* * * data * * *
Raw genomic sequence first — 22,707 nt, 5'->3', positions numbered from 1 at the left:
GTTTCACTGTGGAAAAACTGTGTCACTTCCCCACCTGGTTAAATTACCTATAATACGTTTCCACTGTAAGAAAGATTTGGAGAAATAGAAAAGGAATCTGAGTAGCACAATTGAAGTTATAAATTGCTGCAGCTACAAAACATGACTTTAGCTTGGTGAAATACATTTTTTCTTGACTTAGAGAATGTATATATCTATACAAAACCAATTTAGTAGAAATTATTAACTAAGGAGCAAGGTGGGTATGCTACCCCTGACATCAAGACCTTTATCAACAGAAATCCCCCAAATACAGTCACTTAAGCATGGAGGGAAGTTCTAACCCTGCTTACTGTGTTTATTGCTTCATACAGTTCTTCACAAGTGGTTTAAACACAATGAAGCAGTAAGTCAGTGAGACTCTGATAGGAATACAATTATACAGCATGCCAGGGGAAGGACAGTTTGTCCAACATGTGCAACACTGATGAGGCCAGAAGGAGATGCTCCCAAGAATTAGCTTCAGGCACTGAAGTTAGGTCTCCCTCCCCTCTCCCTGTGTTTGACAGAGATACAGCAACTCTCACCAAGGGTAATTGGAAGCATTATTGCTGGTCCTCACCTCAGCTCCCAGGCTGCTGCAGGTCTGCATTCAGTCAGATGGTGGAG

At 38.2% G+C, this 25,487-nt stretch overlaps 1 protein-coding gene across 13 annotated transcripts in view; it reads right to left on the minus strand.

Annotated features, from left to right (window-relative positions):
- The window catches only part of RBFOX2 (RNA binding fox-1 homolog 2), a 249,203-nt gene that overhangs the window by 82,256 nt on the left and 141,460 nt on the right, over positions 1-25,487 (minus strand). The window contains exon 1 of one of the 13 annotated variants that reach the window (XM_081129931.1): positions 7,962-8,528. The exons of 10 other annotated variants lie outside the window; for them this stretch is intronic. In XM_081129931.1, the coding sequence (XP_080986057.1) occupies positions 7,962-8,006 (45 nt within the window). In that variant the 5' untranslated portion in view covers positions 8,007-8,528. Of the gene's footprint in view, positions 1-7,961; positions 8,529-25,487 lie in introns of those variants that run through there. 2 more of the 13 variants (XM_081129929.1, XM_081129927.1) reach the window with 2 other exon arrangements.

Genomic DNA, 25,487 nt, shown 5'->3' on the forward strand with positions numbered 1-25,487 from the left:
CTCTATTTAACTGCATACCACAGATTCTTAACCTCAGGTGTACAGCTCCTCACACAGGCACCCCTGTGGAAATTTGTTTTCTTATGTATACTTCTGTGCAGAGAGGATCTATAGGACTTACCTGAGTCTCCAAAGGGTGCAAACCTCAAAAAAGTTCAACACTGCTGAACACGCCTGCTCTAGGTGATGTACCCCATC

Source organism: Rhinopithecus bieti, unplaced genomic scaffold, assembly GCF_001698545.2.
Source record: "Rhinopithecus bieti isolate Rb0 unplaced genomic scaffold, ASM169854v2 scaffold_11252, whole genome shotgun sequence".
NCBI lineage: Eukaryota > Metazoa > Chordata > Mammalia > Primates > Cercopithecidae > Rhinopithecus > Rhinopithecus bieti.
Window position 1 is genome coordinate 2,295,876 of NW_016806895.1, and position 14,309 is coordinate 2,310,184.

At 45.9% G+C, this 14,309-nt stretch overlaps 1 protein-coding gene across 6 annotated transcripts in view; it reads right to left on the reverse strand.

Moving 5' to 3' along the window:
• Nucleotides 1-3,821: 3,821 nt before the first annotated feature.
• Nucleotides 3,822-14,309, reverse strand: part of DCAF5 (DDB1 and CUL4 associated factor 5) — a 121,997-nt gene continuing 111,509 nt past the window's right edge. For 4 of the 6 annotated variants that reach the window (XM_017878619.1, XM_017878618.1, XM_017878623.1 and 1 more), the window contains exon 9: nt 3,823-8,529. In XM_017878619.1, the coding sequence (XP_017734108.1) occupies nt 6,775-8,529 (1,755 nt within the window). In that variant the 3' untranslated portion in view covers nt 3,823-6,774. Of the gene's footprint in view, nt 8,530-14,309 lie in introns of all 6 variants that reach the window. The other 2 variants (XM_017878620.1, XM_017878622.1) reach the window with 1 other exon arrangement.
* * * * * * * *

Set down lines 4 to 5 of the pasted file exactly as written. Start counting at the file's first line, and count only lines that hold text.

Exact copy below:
Annotated features, from left to right (window-relative positions):
- The window catches only part of RBFOX2 (RNA binding fox-1 homolog 2), a 249,203-nt gene that overhangs the window by 82,256 nt on the left and 141,460 nt on the right, over positions 1-25,487 (minus strand). The window contains exon 1 of one of the 13 annotated variants that reach the window (XM_081129931.1): positions 7,962-8,528. The exons of 10 other annotated variants lie outside the window; for them this stretch is intronic. In XM_081129931.1, the coding sequence (XP_080986057.1) occupies positions 7,962-8,006 (45 nt within the window). In that variant the 5' untranslated portion in view covers positions 8,007-8,528. Of the gene's footprint in view, positions 1-7,961; positions 8,529-25,487 lie in introns of those variants that run through there. 2 more of the 13 variants (XM_081129929.1, XM_081129927.1) reach the window with 2 other exon arrangements.